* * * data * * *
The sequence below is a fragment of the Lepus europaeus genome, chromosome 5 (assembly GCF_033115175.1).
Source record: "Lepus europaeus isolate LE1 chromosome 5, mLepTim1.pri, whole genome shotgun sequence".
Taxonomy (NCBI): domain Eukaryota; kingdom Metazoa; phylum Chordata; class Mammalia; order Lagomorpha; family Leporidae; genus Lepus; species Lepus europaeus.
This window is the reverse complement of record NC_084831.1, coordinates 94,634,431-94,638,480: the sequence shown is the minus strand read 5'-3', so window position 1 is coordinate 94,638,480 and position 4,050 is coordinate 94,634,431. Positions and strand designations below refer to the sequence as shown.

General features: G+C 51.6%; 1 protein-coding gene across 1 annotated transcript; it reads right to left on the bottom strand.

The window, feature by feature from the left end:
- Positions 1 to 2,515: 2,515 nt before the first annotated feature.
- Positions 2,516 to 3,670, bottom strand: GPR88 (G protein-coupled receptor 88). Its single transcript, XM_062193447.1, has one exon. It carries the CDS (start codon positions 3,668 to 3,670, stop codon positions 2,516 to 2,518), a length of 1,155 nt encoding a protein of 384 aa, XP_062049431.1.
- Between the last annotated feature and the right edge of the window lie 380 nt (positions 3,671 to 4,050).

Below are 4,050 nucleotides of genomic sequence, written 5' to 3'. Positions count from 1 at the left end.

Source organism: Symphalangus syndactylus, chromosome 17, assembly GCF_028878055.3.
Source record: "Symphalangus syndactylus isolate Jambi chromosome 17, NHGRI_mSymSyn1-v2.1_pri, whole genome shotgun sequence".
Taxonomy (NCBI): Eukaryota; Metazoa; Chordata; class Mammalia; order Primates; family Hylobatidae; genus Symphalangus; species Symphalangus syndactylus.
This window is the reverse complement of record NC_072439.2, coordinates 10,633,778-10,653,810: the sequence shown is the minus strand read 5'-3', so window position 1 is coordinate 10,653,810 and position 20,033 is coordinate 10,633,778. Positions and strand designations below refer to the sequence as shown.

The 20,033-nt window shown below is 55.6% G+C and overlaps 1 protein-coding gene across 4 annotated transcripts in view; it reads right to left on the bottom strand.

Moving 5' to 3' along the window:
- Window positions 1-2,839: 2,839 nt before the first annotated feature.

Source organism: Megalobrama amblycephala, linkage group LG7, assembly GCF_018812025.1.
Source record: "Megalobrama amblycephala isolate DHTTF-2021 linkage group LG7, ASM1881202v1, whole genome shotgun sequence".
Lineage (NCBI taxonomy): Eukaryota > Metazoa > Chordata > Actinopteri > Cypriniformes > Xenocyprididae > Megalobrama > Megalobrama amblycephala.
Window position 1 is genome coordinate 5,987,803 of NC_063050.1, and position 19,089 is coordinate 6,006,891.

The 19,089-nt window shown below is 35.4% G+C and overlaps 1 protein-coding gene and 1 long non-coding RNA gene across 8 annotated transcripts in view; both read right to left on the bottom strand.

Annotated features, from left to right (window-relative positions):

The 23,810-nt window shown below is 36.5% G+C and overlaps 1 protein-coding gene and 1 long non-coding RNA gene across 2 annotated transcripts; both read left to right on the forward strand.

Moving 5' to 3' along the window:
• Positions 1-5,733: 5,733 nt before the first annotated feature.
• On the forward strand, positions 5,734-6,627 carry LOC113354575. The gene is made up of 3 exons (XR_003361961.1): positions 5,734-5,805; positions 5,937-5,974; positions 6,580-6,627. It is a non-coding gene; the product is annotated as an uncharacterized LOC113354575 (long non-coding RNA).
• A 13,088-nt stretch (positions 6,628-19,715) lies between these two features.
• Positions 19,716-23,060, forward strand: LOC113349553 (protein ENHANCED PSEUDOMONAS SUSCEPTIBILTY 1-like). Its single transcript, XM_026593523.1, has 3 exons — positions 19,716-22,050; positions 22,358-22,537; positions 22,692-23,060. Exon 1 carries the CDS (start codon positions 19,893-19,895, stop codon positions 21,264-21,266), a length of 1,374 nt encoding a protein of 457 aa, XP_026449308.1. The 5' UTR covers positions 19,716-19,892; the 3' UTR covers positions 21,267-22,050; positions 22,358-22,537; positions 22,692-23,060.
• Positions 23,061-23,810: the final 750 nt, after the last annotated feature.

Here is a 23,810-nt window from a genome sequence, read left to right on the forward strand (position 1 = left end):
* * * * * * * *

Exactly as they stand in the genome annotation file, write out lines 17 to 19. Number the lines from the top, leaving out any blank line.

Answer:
- Window positions 1-2,839: 2,839 nt before the first annotated feature.

Source organism: Megalobrama amblycephala, linkage group LG7, assembly GCF_018812025.1.
Source record: "Megalobrama amblycephala isolate DHTTF-2021 linkage group LG7, ASM1881202v1, whole genome shotgun sequence".